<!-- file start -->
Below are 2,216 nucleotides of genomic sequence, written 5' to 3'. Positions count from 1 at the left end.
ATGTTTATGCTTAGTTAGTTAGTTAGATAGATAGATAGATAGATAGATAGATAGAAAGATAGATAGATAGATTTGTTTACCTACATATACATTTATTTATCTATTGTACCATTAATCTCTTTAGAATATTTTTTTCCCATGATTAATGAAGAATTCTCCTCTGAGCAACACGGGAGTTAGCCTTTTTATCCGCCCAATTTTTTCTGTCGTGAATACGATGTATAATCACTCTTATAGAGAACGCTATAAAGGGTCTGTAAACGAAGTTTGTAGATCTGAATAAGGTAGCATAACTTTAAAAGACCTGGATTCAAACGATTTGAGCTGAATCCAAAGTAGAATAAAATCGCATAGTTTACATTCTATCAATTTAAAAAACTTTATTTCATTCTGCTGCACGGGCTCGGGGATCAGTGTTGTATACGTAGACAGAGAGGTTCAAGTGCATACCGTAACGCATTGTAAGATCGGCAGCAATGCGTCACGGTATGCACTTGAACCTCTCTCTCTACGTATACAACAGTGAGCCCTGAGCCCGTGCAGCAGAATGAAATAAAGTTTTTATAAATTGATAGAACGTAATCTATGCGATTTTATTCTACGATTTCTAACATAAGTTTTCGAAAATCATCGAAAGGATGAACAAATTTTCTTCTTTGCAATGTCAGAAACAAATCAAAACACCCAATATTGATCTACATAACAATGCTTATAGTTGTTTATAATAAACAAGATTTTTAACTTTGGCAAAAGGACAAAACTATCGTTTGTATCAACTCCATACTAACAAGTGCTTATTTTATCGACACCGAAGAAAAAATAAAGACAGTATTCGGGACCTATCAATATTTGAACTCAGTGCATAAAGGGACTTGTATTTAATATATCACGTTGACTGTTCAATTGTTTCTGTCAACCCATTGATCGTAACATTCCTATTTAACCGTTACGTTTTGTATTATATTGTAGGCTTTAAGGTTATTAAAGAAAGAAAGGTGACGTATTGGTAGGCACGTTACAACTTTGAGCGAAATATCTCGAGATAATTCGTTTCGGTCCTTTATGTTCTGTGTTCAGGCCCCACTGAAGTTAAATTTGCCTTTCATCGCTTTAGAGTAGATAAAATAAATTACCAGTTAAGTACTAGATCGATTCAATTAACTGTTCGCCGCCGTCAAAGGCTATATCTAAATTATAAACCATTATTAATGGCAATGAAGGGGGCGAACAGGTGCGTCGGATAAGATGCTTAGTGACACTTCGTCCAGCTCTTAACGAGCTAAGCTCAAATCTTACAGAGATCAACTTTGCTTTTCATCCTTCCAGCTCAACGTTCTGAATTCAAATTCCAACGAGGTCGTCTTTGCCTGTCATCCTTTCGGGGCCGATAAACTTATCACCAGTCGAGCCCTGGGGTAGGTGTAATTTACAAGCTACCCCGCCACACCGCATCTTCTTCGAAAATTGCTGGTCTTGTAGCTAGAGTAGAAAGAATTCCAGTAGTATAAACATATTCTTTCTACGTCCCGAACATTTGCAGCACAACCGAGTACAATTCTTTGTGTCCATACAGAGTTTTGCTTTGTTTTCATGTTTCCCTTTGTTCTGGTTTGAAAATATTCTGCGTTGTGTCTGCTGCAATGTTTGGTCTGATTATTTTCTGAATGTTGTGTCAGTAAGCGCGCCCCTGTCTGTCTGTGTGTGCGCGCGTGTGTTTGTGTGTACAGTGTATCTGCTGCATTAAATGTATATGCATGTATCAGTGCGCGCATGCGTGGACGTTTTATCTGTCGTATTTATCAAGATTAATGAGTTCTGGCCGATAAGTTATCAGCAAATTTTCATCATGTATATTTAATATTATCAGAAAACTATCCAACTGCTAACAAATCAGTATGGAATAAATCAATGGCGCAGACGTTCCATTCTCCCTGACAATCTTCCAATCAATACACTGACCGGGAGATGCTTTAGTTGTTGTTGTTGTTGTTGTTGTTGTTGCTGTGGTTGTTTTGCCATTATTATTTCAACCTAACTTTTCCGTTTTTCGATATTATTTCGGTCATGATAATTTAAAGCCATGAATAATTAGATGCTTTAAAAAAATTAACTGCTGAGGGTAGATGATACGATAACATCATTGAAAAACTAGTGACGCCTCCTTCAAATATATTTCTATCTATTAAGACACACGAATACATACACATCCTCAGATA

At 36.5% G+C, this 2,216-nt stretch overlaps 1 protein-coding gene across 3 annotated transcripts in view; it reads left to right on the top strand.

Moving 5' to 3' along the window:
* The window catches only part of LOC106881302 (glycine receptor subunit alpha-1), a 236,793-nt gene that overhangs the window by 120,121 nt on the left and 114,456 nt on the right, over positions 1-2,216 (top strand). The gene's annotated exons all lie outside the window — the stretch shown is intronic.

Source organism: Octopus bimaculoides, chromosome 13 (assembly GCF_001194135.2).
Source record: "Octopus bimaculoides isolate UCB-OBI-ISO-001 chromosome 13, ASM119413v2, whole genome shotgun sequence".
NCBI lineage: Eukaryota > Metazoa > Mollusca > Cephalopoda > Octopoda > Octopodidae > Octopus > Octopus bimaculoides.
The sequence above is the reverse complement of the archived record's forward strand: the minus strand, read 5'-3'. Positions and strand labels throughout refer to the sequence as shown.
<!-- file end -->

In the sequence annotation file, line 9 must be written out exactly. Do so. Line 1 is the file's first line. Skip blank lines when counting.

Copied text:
The sequence above is the reverse complement of the archived record's forward strand: the minus strand, read 5'-3'. Positions and strand labels throughout refer to the sequence as shown.